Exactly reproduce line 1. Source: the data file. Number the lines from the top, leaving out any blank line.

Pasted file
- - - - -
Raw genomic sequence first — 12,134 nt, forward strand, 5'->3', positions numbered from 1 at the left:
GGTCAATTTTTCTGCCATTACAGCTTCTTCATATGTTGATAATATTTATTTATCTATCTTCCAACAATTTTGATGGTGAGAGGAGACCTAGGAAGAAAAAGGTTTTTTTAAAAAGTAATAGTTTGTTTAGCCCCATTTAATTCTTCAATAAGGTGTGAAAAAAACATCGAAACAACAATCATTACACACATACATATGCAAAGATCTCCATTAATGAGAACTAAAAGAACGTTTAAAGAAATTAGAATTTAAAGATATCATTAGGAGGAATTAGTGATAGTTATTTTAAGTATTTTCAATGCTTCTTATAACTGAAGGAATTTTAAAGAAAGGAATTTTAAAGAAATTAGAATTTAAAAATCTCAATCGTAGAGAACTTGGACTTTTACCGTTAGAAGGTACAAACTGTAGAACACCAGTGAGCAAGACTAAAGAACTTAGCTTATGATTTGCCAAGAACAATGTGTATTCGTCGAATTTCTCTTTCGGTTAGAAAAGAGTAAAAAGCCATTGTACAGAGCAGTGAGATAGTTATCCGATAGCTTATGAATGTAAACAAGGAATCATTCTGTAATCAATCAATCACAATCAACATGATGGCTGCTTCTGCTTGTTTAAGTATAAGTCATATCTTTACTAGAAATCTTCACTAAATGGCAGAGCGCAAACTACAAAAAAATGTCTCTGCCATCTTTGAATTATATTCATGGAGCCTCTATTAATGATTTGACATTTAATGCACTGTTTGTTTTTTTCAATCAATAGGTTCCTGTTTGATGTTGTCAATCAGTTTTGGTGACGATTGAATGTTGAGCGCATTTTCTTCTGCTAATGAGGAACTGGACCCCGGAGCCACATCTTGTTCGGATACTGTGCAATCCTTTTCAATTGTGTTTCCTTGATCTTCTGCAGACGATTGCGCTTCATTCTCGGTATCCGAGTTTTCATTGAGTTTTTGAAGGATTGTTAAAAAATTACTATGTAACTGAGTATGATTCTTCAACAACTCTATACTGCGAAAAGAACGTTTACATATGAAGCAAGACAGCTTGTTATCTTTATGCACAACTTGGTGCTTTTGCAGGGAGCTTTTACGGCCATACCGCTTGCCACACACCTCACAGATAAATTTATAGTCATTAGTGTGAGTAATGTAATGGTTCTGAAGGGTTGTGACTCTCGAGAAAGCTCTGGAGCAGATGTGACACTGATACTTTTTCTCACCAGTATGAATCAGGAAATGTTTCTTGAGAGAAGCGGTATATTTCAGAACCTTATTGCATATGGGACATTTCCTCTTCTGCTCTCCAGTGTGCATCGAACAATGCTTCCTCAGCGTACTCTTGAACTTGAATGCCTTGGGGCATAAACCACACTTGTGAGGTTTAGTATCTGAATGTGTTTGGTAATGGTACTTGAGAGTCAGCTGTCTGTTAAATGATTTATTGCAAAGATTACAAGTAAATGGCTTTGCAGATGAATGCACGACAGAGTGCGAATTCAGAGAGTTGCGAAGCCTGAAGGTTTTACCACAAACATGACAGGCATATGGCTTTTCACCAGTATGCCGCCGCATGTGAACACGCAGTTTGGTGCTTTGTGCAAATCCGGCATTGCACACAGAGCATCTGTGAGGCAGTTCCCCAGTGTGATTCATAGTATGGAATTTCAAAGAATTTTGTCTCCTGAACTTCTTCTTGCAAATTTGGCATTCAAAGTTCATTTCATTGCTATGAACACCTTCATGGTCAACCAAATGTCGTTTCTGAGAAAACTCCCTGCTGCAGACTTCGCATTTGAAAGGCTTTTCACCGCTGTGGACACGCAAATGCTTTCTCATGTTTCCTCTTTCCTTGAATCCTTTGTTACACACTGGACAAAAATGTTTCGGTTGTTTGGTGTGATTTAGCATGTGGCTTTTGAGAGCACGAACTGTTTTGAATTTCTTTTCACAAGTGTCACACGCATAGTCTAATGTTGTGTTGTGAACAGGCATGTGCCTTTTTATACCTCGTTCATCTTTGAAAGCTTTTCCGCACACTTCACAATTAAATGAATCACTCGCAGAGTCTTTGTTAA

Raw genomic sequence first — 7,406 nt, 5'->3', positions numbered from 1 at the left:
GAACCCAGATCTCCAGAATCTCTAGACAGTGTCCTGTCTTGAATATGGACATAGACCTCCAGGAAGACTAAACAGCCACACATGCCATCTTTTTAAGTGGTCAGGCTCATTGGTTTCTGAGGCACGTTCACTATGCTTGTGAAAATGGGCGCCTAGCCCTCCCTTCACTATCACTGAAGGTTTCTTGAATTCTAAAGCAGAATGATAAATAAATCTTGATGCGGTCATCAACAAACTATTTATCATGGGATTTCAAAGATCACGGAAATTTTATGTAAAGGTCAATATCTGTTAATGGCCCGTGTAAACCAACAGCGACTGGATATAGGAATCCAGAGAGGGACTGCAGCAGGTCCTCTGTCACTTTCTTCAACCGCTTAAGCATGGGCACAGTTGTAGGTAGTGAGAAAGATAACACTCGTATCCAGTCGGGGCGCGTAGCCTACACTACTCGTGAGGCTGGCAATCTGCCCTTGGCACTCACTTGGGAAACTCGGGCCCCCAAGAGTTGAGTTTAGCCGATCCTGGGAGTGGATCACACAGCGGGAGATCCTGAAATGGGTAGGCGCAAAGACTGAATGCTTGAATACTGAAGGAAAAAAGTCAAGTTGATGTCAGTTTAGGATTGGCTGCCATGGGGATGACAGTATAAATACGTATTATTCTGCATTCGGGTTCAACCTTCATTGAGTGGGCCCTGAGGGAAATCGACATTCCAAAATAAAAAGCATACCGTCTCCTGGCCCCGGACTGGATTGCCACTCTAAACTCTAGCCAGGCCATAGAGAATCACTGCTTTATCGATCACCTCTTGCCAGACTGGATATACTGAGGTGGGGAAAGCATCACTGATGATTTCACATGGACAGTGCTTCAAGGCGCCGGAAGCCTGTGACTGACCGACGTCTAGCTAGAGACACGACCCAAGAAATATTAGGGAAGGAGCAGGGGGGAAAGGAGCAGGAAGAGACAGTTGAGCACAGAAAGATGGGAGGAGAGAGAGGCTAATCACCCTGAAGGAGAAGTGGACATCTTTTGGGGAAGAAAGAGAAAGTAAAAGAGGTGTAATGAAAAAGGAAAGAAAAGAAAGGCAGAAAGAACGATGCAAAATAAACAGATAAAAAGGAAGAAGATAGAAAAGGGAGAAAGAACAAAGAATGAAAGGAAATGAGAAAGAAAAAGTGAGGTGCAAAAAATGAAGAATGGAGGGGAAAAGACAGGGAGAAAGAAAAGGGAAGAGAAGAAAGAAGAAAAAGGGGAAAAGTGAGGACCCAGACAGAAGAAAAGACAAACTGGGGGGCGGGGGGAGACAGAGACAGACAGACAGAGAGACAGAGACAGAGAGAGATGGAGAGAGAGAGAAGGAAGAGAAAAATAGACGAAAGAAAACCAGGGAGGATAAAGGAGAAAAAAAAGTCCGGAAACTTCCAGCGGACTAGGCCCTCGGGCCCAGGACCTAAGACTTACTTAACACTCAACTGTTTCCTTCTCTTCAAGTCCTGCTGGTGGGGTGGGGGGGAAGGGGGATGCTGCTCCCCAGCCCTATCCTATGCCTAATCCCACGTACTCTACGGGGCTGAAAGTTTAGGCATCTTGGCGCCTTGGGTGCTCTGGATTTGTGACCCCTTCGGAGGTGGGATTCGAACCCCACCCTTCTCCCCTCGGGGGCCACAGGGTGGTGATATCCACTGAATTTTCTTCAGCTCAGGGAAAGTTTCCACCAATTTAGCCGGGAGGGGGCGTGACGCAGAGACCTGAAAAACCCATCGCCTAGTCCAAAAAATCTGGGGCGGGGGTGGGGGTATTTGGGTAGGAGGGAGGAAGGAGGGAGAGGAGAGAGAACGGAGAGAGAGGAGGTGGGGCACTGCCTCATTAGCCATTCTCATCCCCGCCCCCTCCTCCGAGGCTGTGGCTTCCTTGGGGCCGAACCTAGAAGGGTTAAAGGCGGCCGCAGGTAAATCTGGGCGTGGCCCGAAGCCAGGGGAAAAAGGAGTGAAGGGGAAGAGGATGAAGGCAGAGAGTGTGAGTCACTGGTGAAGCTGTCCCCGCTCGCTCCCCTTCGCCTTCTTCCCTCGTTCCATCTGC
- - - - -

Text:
Raw genomic sequence first — 12,134 nt, forward strand, 5'->3', positions numbered from 1 at the left: